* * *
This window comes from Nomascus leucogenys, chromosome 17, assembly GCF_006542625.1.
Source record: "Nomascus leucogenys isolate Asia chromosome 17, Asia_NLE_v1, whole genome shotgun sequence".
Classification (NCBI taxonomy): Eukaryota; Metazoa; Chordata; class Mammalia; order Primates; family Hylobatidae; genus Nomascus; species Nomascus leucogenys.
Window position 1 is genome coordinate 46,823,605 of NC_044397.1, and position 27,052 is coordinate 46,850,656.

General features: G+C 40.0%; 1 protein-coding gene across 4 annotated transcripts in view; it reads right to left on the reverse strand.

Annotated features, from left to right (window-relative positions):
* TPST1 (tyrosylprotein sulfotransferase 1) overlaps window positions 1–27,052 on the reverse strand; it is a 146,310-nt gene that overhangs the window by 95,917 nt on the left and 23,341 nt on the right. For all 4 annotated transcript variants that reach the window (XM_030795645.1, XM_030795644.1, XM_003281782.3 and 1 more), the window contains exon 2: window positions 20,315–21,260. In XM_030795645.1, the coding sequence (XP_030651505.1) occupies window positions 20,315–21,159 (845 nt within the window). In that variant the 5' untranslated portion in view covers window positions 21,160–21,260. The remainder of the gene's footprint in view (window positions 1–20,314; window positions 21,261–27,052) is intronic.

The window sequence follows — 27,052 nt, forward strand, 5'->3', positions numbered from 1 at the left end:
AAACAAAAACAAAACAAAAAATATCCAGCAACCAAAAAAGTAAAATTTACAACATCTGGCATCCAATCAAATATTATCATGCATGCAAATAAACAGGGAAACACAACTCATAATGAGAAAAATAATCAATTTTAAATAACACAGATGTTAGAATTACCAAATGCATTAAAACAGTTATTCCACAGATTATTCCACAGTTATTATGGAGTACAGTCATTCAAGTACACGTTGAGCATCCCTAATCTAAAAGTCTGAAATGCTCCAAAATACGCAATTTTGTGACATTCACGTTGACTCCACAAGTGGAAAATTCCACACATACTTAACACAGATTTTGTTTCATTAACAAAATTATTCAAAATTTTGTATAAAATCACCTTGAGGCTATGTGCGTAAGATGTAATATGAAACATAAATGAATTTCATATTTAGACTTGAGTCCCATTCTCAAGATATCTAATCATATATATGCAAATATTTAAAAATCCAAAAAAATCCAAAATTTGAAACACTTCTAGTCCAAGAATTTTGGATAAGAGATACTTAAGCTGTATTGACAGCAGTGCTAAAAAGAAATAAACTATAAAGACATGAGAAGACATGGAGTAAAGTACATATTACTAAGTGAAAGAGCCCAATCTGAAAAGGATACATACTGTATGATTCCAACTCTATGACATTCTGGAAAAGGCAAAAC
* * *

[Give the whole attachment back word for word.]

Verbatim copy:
This window comes from Nomascus leucogenys, chromosome 17, assembly GCF_006542625.1.
Source record: "Nomascus leucogenys isolate Asia chromosome 17, Asia_NLE_v1, whole genome shotgun sequence".
Classification (NCBI taxonomy): Eukaryota; Metazoa; Chordata; class Mammalia; order Primates; family Hylobatidae; genus Nomascus; species Nomascus leucogenys.
Window position 1 is genome coordinate 46,823,605 of NC_044397.1, and position 27,052 is coordinate 46,850,656.

General features: G+C 40.0%; 1 protein-coding gene across 4 annotated transcripts in view; it reads right to left on the reverse strand.

Annotated features, from left to right (window-relative positions):
* TPST1 (tyrosylprotein sulfotransferase 1) overlaps window positions 1–27,052 on the reverse strand; it is a 146,310-nt gene that overhangs the window by 95,917 nt on the left and 23,341 nt on the right. For all 4 annotated transcript variants that reach the window (XM_030795645.1, XM_030795644.1, XM_003281782.3 and 1 more), the window contains exon 2: window positions 20,315–21,260. In XM_030795645.1, the coding sequence (XP_030651505.1) occupies window positions 20,315–21,159 (845 nt within the window). In that variant the 5' untranslated portion in view covers window positions 21,160–21,260. The remainder of the gene's footprint in view (window positions 1–20,314; window positions 21,261–27,052) is intronic.

The window sequence follows — 27,052 nt, forward strand, 5'->3', positions numbered from 1 at the left end:
AAACAAAAACAAAACAAAAAATATCCAGCAACCAAAAAAGTAAAATTTACAACATCTGGCATCCAATCAAATATTATCATGCATGCAAATAAACAGGGAAACACAACTCATAATGAGAAAAATAATCAATTTTAAATAACACAGATGTTAGAATTACCAAATGCATTAAAACAGTTATTCCACAGATTATTCCACAGTTATTATGGAGTACAGTCATTCAAGTACACGTTGAGCATCCCTAATCTAAAAGTCTGAAATGCTCCAAAATACGCAATTTTGTGACATTCACGTTGACTCCACAAGTGGAAAATTCCACACATACTTAACACAGATTTTGTTTCATTAACAAAATTATTCAAAATTTTGTATAAAATCACCTTGAGGCTATGTGCGTAAGATGTAATATGAAACATAAATGAATTTCATATTTAGACTTGAGTCCCATTCTCAAGATATCTAATCATATATATGCAAATATTTAAAAATCCAAAAAAATCCAAAATTTGAAACACTTCTAGTCCAAGAATTTTGGATAAGAGATACTTAAGCTGTATTGACAGCAGTGCTAAAAAGAAATAAACTATAAAGACATGAGAAGACATGGAGTAAAGTACATATTACTAAGTGAAAGAGCCCAATCTGAAAAGGATACATACTGTATGATTCCAACTCTATGACATTCTGGAAAAGGCAAAAC